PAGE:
No one's ever claimed it's easy to dance on pointe--or even in tap shoes or ballroom heels--but can you imagine trying to be graceful and emotive with ice picks attached to your feet? By now you've heard that Americans Meryl Davis and Charlie White took home the gold medal in ice dancing--the first gold-medal win in US history. (US team members Madison Chock and Evan Bates finished in eighth, and Maia Shibutani and Alex Shibutani finished ninth.) So where do ice skating and dancing overlap?
Just like many professional dancers, ice skaters engage in yoga, Pilates and strength-training off-ice to amp up their on-ice game. Trust is a huge part of ice dancing, just as it is with any ballet pas de deux--in fact, some of the lifts on the ice could be considered a bit more high-risk, since they all occur while the supporting partner is balanced on a few millimeters' worth of blade. (Costumes cost just as much, too: Skating dresses are all handmade to order, and they can range from several hundred to several thousand dollars apiece.)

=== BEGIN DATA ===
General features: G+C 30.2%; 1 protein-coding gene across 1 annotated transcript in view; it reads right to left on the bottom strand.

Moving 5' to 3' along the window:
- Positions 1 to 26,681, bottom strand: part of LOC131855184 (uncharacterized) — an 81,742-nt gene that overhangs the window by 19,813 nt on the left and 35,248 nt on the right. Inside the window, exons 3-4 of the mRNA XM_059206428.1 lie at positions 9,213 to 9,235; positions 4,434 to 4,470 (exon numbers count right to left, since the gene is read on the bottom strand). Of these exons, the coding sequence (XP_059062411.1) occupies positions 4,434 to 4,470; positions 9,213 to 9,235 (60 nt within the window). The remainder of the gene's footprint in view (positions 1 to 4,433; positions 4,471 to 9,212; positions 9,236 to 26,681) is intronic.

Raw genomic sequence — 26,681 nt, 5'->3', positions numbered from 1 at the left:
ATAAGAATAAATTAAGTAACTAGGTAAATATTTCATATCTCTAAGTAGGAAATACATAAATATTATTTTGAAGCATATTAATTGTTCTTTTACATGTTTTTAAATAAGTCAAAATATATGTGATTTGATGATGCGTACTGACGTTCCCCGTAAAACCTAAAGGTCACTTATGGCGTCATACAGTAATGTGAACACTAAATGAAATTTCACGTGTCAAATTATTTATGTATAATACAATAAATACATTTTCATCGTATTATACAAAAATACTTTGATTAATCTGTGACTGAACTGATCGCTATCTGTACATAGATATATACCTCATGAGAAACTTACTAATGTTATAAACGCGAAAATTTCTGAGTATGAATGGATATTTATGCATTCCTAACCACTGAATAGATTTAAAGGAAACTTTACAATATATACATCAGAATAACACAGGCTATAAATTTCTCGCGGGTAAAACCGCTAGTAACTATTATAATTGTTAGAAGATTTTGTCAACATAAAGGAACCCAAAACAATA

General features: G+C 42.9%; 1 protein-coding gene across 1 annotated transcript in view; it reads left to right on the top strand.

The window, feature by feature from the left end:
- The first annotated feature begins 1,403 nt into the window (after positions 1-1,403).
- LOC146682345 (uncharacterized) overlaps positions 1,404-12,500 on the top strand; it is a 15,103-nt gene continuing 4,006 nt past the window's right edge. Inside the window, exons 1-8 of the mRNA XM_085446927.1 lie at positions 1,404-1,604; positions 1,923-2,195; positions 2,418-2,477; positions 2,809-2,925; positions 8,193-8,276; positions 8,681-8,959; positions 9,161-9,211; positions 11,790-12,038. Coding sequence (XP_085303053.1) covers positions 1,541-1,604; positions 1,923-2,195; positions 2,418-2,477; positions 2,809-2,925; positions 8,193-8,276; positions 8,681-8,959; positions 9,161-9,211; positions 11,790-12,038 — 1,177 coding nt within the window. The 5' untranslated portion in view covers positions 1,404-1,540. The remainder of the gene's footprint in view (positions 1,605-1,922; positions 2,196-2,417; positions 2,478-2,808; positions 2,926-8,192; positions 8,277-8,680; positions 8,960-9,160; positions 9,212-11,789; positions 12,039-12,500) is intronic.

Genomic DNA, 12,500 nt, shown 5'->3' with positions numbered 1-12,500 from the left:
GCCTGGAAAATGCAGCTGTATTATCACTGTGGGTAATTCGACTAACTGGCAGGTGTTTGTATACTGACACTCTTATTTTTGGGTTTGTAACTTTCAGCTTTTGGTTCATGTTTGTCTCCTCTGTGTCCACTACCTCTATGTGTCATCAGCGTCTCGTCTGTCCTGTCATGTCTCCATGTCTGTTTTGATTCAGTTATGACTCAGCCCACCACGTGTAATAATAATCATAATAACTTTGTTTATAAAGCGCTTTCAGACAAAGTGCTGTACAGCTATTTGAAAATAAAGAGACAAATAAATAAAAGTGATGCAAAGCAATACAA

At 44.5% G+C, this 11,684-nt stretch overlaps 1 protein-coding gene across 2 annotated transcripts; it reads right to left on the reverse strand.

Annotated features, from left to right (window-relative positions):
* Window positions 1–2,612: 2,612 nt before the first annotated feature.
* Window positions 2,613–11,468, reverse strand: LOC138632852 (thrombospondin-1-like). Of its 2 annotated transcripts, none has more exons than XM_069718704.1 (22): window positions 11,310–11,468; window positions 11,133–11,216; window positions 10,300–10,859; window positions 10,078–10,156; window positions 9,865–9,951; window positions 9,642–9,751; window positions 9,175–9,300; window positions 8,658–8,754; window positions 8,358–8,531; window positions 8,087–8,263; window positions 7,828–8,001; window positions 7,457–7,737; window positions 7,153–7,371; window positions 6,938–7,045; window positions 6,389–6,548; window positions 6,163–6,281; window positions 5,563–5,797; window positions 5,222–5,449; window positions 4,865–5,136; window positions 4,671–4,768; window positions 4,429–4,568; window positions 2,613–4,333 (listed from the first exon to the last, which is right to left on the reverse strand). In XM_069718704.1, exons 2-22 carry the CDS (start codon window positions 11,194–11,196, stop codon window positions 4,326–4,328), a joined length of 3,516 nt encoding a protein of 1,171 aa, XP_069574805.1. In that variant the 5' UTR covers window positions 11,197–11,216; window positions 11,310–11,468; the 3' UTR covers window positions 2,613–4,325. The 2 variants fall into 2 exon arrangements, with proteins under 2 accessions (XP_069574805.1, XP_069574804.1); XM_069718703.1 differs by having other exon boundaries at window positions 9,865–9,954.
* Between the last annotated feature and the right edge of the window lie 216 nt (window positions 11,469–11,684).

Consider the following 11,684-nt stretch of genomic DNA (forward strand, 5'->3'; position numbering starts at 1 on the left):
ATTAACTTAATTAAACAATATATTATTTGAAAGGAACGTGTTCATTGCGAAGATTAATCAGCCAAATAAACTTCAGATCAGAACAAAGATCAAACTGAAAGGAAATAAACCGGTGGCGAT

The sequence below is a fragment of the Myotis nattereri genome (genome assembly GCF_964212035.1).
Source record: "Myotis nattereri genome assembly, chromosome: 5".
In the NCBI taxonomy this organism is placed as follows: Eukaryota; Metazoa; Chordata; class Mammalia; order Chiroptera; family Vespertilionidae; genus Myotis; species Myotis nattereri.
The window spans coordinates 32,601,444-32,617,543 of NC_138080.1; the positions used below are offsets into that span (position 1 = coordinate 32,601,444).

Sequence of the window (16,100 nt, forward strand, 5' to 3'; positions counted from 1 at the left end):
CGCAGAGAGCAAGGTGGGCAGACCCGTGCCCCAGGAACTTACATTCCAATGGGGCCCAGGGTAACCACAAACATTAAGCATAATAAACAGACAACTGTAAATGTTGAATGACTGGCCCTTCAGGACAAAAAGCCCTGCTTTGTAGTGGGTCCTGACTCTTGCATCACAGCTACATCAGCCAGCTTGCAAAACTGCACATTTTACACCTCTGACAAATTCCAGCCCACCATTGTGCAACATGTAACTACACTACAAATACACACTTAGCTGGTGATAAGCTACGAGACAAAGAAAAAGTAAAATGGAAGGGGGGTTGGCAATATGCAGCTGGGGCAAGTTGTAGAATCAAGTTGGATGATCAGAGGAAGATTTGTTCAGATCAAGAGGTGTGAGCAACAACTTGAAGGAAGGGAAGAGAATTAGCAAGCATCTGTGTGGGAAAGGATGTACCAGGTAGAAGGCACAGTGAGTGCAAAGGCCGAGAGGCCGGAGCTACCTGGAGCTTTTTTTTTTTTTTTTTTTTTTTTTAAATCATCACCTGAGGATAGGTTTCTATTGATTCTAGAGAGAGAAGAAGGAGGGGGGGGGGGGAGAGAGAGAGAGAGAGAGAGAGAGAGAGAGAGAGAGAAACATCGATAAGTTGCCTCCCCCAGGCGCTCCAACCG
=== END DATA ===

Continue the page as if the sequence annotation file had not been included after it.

Choreographers have taken note of the similarities between the two artforms and recently started to bridge the gap. Former New York City Ballet principal and artistic director of Miami City Ballet Edward Villella created Reveries for the Ice Theatre of New York last fall, and "Dancing with the Stars" superstar Derek Hough has been choreographing routines for Davis and White.
Stay tuned for the results of the ladies' figure skating Olympic competition: They'll be competing over the next few days.
Photo by Michael Kass, courtesy of U.S. Figure Skating Media Relations